Presentation on theme: "BRIDGING DISCIPLINES FOR BETTER LEARNING: Interdisciplinary Projects at the College of General Studies, Boston University."— Presentation transcript:
BRIDGING DISCIPLINES FOR BETTER LEARNING: Interdisciplinary Projects at the College of General Studies, Boston University
A 2-year, interdisciplinary, team-taught general education program (1200 students) Taught exclusively by full-time faculty with Ph.D.sNO adjuncts, T.A.s or T.F.s Freshman courses: – Humanities – Social Sciences – Rhetoric, plus an elective Sophomore courses: – Humanities – Social Sciences – Natural Sciences, plus elective THE COLLEGE OF GENERAL STUDIES AT BOSTON UNIVERSITY:
Because 80 students share the same 3 CGS faculty, creating projects that ask students to explore the connections between their courses is relatively easy But similar projects can be constructed in a non-team system as well We regularly run 3 joint projects on our sophomore teams: – Applying political philosophy to analyze an event in a communist revolution – Applying just war theory to analyze a recent U.S. military conflict – Capstone project TEAM SYSTEM FOSTERS INTER- DISCIPLINARY LEARNING
In Humanities 201 students survey ethical philosophy from Ancient Greece to the 19 th century In Social Science 201 students study the Russian and Chinese communist revolutions We ask them to focus on the political philosophy of either Rousseau or Hobbes And use it to interpret a key moment in either the Russian or Chinese revolutions 1 ST JOINT PROJECT: ROUSSEAU, HOBBES, AND COMMUNIST REVOLUTIONS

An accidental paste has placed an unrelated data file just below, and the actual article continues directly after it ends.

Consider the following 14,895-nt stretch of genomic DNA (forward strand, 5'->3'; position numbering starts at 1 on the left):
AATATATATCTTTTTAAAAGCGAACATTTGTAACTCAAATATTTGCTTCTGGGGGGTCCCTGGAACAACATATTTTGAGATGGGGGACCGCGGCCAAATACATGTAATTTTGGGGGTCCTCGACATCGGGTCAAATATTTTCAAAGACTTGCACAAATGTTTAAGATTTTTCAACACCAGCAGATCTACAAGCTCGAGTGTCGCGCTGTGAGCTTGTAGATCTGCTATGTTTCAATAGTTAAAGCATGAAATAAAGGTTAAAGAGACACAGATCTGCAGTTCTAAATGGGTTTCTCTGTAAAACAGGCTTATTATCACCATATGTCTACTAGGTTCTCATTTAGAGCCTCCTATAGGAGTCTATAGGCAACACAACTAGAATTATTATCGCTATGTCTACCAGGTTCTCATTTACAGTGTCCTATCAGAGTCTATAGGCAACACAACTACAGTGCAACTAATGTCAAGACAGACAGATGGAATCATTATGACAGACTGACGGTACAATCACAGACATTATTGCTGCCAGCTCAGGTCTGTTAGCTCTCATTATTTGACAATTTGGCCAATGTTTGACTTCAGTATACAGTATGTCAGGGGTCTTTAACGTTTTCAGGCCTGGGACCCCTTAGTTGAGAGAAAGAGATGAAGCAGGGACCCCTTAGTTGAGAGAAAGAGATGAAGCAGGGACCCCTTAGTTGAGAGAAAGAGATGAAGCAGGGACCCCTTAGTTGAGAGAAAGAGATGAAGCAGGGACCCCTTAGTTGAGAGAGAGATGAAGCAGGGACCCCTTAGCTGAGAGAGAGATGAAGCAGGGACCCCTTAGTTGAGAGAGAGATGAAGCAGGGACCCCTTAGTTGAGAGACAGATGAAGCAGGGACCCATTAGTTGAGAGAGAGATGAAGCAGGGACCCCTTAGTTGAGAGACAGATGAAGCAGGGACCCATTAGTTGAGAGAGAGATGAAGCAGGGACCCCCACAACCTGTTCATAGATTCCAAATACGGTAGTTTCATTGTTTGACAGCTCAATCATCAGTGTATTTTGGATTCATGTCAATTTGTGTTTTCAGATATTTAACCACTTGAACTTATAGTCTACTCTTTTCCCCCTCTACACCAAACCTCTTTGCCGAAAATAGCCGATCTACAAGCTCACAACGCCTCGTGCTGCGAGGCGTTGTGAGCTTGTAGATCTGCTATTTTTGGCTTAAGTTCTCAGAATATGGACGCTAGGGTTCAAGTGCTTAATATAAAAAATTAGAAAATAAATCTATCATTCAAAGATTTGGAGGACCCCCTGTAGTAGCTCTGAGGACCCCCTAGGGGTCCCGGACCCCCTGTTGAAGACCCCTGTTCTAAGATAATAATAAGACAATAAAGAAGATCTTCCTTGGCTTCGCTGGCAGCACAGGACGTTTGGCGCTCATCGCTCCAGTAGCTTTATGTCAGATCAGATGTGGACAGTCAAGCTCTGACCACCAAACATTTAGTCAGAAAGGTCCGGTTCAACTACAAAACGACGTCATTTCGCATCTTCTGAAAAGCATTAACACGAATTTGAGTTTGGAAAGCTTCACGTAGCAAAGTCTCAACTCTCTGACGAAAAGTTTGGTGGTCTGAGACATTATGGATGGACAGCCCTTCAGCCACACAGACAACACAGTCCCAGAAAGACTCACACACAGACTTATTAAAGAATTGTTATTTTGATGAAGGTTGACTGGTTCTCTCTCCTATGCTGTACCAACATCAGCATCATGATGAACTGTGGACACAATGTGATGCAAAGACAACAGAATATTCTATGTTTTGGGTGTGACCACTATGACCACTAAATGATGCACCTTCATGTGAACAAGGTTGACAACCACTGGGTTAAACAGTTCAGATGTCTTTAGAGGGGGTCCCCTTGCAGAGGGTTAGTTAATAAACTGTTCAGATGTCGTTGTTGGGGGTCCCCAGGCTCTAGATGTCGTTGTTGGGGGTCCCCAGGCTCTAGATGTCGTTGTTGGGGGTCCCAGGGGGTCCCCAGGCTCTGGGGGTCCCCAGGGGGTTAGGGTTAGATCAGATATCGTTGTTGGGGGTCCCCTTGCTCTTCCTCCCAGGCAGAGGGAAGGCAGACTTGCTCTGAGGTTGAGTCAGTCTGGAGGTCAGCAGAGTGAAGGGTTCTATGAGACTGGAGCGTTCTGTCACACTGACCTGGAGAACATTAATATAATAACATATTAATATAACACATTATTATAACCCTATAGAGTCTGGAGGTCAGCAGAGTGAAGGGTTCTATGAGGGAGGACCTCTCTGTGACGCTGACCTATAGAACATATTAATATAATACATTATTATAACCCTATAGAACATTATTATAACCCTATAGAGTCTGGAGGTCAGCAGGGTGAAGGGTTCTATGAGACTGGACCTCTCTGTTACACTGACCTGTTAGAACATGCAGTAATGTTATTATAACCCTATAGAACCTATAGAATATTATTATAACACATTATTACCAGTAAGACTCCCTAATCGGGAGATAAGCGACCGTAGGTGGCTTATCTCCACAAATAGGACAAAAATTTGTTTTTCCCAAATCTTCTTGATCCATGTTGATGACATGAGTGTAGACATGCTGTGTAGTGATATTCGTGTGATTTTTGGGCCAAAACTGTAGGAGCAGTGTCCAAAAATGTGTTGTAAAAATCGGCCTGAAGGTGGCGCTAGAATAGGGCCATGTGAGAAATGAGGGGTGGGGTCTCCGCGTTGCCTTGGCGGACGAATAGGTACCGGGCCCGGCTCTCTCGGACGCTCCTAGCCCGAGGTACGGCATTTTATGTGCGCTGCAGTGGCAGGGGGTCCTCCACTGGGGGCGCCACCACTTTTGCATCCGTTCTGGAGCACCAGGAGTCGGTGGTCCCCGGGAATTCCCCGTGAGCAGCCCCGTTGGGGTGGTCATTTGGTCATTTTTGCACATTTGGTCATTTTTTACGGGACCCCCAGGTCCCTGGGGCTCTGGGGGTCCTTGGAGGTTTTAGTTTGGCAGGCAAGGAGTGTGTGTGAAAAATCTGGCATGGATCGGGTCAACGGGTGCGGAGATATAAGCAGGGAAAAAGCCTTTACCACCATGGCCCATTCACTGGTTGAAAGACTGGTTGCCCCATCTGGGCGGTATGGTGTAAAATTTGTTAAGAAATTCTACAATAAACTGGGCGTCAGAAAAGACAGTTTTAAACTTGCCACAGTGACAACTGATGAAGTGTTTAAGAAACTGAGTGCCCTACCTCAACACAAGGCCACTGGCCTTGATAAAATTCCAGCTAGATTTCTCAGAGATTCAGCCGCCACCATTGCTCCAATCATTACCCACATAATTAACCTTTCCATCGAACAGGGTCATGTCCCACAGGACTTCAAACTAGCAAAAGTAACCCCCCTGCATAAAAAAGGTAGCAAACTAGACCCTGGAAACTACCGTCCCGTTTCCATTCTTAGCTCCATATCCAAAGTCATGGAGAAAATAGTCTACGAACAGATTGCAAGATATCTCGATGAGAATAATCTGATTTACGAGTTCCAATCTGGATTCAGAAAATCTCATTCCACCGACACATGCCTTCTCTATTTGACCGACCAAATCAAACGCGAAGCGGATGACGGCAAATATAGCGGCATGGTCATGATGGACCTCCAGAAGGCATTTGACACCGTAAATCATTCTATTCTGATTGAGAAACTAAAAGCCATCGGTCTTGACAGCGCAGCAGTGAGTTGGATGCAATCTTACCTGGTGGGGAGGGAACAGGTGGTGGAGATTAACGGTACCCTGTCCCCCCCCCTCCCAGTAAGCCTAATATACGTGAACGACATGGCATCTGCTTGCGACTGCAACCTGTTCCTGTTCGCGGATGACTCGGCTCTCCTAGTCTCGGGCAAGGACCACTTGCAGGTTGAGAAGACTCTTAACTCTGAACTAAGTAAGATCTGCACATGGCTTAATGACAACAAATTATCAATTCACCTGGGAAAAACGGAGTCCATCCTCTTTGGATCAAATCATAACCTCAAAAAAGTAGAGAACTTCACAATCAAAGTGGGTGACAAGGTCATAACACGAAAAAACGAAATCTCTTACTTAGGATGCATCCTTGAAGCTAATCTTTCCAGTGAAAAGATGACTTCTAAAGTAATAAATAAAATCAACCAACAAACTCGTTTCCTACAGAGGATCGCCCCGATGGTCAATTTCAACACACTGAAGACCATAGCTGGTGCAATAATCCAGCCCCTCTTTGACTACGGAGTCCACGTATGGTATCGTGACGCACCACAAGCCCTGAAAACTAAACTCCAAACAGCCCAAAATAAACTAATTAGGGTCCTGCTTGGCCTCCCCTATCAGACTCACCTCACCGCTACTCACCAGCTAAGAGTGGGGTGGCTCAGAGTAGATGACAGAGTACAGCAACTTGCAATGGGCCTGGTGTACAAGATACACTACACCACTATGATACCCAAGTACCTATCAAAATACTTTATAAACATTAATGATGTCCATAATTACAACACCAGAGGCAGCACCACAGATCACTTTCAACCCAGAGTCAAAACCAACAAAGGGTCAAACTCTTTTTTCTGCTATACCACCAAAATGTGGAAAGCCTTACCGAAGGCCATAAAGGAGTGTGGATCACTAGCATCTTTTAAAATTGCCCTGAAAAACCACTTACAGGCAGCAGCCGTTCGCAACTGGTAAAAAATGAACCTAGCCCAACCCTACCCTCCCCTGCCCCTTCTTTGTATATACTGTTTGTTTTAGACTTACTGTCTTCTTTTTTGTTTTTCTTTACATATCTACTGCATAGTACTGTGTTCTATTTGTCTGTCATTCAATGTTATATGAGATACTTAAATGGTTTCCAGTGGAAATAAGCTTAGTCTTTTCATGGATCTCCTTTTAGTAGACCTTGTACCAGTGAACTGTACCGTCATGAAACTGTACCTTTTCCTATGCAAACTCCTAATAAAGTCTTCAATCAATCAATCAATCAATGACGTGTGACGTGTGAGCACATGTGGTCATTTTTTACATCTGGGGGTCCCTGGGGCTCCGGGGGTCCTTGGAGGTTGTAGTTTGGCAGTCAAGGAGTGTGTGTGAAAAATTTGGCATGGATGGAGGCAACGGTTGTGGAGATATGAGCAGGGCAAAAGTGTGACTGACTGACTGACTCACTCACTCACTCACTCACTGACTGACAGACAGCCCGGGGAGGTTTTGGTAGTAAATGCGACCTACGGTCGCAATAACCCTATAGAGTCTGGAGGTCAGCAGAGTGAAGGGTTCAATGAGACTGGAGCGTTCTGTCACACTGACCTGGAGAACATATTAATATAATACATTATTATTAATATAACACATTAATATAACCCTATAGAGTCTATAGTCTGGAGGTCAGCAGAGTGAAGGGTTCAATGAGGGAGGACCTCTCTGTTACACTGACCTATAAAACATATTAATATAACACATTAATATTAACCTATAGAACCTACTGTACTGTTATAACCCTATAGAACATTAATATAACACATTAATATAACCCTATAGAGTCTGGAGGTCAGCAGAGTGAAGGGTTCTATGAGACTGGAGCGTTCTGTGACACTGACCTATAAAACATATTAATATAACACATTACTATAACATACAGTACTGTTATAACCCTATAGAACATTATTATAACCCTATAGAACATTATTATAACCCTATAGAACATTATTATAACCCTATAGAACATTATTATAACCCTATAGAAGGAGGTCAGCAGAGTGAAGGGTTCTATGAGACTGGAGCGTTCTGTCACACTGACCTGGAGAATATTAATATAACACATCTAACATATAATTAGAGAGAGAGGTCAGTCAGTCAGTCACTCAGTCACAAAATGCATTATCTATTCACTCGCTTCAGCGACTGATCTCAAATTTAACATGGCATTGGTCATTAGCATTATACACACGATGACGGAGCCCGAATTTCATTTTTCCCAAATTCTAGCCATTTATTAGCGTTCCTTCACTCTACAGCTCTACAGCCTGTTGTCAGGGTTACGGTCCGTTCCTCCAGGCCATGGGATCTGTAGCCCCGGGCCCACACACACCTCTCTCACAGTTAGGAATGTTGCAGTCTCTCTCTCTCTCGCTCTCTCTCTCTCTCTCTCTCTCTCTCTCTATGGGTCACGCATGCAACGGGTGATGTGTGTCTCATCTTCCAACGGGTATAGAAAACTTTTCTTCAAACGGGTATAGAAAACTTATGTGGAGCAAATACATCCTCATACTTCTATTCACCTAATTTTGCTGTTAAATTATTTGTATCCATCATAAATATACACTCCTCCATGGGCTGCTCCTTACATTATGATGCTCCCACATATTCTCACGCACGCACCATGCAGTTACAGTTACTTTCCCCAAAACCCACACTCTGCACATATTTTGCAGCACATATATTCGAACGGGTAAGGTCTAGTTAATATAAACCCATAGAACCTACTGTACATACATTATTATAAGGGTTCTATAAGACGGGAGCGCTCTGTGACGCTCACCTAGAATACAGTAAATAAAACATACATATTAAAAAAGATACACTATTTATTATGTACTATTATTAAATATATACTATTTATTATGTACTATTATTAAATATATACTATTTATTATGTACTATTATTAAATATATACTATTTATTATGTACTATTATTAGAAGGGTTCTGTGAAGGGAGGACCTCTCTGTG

BENEFITS? UNDERSTANDING Without the philosophic lens, history can seem like just a series of events; without the historical framework, the philosophy seems too abstract.
APPLIED LEARNING: STUDENTS UNDERSTAND AND REMEMBER MORE WHEN THEY APPLY THEIR LEARNING Assignments in ANY class can encourage students to apply course material to other courses, whether students are in a team system or not.
In Soc. Science 202 students study U.S. foreign policy, including U.S. involvement in Vietnam and Iraq In Humanities 202 students study applied ethics, including just war theory which articulates principles that can help to determine whether and how war can be waged justly. This project asks students to take principles of just war theory and use them to determine if the wars in Vietnam or Iraq were just 2 ND JOINT PROJECT: JUST WAR THEORY & VIETNAM OR IRAQ WARS
Was there just cause for fighting? (i.e. response to an attack) Was war the last resort? (have all other measures been tried?) Is it reasonable to expect that the war will bring about more good than harm? Were the means used in proportion to the goals sought? Was every attempt made to protect non- combatants (civilians)? JUST WAR: JUS AD BELLUM & JUS IN BELLO
BENEFITS: THE WARS BREATHE LIFE INTO THE PHILOSOPHY; THE PHILOSOPHY PROVIDES A FRAMEWORK FOR INTERPRETING THE WARS.
Both projects helped students prepare for the Capstone project at the end of their sophomore year. Capstone is a group-written, 50-page research proposal that requires students to draw on all of their CGS classes plus research to analyze a current real-world problem and present a valid solution. E.g.: Ending Hunger in Boston, OR Stopping Deforestation in Chiapas Capstone enables us to assess our students development using a rubric-- CAPSTONE ADDRESSES THE CORE COMPETENCIES WE AIM TO DEVELOP AT CGS
For more information, see our website: www.bu.edu/cgs/center-for- interdisciplinary-teaching- learning www.bu.edu/cgs/center-for- interdisciplinary-teaching- learning CONSIDER SUBMITTING ESSAYS FOR OUR JOURNAL IMPACT AT THIS SITE OR at www.citl.submishmash.com THANKS TO THE DAVIS EDUCATIONAL FOUNDATION FOR FUNDING FOR OUR ASSESSMENT PROJECT!